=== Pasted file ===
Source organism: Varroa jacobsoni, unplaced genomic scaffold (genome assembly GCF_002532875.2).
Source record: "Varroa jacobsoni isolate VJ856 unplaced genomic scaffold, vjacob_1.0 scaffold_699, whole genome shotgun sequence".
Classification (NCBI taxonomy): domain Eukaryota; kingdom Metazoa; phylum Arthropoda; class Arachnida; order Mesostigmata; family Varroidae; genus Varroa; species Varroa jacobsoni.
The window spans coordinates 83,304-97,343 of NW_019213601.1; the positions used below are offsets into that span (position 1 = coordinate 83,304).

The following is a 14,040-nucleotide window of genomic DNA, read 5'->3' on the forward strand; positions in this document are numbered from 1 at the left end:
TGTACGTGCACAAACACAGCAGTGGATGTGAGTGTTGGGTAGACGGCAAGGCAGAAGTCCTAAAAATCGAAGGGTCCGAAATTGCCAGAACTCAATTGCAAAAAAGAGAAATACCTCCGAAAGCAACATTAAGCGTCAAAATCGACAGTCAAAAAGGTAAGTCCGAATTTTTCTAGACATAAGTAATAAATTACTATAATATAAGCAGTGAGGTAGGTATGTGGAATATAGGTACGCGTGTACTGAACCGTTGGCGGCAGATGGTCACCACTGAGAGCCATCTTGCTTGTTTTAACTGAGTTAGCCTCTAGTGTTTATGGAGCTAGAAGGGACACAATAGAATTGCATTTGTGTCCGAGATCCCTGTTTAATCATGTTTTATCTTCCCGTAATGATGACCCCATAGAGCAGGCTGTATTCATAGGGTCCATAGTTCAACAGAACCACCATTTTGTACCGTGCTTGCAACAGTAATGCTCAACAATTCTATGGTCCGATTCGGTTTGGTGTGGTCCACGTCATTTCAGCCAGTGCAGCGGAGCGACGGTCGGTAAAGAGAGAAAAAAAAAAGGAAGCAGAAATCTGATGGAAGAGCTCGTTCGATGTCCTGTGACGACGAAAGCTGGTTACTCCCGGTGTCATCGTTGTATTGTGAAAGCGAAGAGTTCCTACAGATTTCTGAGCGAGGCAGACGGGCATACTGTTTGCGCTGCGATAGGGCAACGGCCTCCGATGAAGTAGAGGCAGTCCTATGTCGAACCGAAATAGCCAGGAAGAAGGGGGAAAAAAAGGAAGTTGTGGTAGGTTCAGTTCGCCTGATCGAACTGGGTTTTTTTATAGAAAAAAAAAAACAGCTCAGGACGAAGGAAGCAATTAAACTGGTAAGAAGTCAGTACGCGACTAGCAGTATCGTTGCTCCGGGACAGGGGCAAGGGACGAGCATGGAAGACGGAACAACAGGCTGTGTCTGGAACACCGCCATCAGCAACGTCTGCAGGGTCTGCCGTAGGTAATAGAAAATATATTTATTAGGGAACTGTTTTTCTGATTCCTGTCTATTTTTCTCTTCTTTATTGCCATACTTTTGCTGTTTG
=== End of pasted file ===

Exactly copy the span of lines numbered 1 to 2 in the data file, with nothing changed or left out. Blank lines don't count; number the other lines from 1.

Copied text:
Source organism: Varroa jacobsoni, unplaced genomic scaffold (genome assembly GCF_002532875.2).
Source record: "Varroa jacobsoni isolate VJ856 unplaced genomic scaffold, vjacob_1.0 scaffold_699, whole genome shotgun sequence".